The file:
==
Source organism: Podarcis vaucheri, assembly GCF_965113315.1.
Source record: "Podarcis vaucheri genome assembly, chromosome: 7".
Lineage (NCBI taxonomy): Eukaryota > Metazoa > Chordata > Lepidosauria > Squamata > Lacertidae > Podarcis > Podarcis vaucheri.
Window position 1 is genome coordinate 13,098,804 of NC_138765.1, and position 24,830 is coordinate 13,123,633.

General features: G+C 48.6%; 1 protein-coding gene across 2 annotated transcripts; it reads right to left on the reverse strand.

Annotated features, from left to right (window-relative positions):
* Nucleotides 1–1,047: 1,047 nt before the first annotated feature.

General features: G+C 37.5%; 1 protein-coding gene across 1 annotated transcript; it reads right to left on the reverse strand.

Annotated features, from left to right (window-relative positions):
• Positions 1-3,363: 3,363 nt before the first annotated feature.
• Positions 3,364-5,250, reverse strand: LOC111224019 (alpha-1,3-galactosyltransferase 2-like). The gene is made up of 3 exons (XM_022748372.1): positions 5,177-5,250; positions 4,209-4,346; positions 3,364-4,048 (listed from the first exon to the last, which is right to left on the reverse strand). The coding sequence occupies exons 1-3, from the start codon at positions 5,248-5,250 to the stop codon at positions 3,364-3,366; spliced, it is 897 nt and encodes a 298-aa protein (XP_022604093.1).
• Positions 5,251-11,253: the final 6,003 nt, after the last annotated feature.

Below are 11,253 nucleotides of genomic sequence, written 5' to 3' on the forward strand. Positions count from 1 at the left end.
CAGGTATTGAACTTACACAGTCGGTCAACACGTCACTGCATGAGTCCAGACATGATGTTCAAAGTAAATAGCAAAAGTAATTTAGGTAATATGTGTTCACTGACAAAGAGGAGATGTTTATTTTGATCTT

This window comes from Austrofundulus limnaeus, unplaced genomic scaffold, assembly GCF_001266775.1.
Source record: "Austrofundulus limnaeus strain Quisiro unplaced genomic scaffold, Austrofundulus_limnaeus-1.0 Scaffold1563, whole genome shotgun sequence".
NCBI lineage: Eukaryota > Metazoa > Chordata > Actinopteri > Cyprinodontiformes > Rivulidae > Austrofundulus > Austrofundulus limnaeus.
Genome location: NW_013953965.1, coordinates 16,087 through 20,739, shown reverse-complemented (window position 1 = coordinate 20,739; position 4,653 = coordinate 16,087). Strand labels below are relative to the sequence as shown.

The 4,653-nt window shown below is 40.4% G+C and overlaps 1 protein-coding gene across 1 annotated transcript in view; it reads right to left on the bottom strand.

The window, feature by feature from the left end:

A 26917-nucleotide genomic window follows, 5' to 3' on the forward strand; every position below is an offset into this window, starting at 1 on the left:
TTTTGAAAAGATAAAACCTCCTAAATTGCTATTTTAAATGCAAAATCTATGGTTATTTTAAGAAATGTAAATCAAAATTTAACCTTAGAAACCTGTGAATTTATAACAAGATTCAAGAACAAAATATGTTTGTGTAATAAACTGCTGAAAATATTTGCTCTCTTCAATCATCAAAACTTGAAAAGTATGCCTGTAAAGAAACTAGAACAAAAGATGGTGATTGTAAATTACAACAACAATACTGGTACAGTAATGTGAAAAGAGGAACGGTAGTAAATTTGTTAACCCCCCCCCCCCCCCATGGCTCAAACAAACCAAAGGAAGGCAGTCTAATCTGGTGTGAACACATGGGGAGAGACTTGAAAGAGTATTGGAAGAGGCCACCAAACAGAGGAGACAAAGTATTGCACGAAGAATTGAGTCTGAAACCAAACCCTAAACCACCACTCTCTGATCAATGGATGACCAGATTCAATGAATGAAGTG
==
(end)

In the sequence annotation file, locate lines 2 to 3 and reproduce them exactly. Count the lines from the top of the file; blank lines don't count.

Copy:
Source record: "Podarcis vaucheri genome assembly, chromosome: 7".
Lineage (NCBI taxonomy): Eukaryota > Metazoa > Chordata > Lepidosauria > Squamata > Lacertidae > Podarcis > Podarcis vaucheri.